ch. 12 note

ch. 12 note - Comparison of solids, liquids, and gasses...

Info iconThis preview shows pages 1–2. Sign up to view the full content.

View Full Document Right Arrow Icon
Comparison of solids, liquids, and gasses Fluids flow freely Condensed states have higher density than gas Vapor refers to a gas that is formed by evaporation of a liquid or sublimation of a  solid Volatile liquids are easily converted to gas at room temperature. All gasses are miscible-- they do not mix completely with one another, unless  they react with each other Composition of the Atmosphere and some common properties of gasses Gasses can be compressed into smaller volumes o Their densities can be increased by applying increased pressure Gasses exert pressure on their surroundings o Pressure must be exerted to the confined gas Gasses expand without limit o Therefore they occupy the volume of any container Gasses diffuse into one another o So they mix complete in containers o They do not separate on standing The amounts and properties of gasses are described in terms of temperature,  pressure, volume occupied, and number of molecules present Pressure Pressure is force per unit area Barometer is used to measure atmospheric pressures Manometer is a glass U-tube partially filled with mercury Atmospheric pressure varies with atmospheric conditions and distance above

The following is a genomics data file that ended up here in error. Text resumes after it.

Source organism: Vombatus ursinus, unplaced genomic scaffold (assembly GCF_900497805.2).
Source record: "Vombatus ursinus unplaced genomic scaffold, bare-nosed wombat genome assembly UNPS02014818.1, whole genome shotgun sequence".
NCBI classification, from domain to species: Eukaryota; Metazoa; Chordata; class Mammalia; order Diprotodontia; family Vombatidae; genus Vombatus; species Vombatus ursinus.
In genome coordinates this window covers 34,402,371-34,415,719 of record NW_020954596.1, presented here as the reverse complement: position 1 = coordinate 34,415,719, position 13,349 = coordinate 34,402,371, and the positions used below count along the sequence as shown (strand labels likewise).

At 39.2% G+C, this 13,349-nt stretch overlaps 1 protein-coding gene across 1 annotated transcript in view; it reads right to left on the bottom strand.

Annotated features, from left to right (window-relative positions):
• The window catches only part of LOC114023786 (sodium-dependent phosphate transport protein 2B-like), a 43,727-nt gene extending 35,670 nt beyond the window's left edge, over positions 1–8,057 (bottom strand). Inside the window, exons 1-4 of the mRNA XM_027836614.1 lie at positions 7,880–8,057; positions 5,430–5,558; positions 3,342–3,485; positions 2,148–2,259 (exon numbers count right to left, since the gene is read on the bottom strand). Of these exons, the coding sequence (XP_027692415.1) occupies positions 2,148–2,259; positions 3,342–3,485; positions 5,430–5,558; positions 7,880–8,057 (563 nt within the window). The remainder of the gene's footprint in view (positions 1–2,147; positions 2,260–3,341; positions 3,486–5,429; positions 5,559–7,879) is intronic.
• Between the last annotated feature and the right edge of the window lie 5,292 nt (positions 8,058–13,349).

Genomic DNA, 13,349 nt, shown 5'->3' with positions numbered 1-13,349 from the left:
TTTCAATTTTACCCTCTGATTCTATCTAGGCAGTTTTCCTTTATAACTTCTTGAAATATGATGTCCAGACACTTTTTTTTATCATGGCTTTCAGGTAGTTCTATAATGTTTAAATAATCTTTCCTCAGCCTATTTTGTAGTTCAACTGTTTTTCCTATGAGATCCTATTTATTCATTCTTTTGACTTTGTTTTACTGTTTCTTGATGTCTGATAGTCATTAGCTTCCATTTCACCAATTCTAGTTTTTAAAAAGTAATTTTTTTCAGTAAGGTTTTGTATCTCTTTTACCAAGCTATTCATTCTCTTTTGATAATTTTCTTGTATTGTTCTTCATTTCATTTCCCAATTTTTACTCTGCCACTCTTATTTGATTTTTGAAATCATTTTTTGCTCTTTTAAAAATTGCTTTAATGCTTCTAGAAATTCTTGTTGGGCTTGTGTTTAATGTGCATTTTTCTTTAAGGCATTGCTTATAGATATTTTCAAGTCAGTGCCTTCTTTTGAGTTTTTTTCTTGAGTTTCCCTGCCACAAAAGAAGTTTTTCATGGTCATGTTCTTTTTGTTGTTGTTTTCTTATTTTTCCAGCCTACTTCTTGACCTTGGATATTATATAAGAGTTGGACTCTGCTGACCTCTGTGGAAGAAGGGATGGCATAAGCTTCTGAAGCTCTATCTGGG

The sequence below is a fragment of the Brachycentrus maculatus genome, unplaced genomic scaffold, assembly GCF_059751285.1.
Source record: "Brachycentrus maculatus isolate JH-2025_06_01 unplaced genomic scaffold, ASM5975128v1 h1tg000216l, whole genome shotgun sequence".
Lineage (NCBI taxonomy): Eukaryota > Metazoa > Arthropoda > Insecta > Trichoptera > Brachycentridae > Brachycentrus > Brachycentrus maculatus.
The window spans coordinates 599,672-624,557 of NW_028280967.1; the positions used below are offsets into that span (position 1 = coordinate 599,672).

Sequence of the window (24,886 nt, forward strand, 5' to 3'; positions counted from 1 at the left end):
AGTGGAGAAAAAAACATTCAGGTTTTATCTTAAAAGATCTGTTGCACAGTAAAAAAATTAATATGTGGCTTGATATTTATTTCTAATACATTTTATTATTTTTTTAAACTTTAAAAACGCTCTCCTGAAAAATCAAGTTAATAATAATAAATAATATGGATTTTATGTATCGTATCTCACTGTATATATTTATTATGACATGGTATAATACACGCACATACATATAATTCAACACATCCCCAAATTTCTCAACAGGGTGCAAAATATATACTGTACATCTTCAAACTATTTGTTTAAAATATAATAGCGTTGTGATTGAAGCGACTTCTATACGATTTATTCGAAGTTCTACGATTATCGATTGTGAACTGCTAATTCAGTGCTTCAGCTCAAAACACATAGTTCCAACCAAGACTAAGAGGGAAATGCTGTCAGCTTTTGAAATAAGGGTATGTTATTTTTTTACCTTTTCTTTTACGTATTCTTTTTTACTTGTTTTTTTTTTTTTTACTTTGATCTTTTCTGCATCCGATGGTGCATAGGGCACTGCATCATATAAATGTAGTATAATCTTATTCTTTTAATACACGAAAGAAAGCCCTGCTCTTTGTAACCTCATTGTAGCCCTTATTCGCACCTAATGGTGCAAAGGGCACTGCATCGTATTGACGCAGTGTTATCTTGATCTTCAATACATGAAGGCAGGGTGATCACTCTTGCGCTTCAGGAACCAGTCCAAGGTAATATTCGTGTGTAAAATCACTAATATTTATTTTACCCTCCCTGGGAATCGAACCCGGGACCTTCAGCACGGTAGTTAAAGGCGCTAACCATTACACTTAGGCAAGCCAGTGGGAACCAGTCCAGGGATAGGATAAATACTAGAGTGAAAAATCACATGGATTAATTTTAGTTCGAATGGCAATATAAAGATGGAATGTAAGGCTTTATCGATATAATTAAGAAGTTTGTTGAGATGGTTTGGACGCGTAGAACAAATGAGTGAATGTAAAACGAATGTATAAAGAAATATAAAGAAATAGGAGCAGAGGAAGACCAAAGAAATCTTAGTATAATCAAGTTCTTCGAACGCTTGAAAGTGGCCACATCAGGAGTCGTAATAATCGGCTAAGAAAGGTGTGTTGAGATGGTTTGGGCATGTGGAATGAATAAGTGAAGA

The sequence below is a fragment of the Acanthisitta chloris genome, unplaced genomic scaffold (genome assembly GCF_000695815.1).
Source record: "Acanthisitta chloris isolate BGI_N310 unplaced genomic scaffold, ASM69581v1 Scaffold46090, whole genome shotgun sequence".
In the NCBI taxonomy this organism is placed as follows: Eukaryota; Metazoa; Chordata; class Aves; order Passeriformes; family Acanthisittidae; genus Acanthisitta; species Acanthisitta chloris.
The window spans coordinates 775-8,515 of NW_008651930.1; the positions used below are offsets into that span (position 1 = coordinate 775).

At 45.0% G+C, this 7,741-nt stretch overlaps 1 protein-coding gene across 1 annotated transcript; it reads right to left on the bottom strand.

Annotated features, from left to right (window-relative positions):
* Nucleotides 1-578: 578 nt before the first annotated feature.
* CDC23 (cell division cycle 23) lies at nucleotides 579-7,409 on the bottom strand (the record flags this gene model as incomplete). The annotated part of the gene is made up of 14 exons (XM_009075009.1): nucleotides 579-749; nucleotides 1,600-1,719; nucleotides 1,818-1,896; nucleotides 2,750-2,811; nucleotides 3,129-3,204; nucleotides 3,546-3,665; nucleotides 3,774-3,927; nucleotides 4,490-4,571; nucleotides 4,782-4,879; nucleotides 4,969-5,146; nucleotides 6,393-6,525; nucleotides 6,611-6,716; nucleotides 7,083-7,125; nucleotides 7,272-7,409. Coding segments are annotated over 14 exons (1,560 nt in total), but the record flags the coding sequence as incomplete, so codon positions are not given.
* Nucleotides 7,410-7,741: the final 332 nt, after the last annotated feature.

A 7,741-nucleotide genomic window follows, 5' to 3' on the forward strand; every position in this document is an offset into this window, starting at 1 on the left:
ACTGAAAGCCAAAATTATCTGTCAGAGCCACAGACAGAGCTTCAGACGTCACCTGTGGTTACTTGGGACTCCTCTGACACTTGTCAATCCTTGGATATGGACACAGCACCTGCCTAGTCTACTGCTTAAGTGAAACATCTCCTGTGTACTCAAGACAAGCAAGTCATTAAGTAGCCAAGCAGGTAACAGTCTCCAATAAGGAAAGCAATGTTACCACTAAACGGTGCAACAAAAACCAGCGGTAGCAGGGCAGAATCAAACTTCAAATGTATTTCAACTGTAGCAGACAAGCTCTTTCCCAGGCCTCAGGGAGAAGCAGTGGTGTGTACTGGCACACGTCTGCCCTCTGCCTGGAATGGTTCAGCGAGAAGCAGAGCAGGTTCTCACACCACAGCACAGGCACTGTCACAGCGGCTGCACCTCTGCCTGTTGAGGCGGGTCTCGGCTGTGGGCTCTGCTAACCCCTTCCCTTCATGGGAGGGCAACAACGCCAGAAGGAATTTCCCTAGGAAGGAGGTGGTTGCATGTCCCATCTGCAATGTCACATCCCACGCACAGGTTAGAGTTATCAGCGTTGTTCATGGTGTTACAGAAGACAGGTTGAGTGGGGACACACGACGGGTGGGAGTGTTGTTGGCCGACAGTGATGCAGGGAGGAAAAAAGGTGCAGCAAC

Background image of page 1

Info iconThis preview has intentionally blurred sections. Sign up to view the full version.

View Full DocumentRight Arrow Icon
Image of page 2
This is the end of the preview. Sign up to access the rest of the document.

Page1 / 3

ch. 12 note - Comparison of solids, liquids, and gasses...

This preview shows document pages 1 - 2. Sign up to view the full document.

View Full Document Right Arrow Icon
Ask a homework question - tutors are online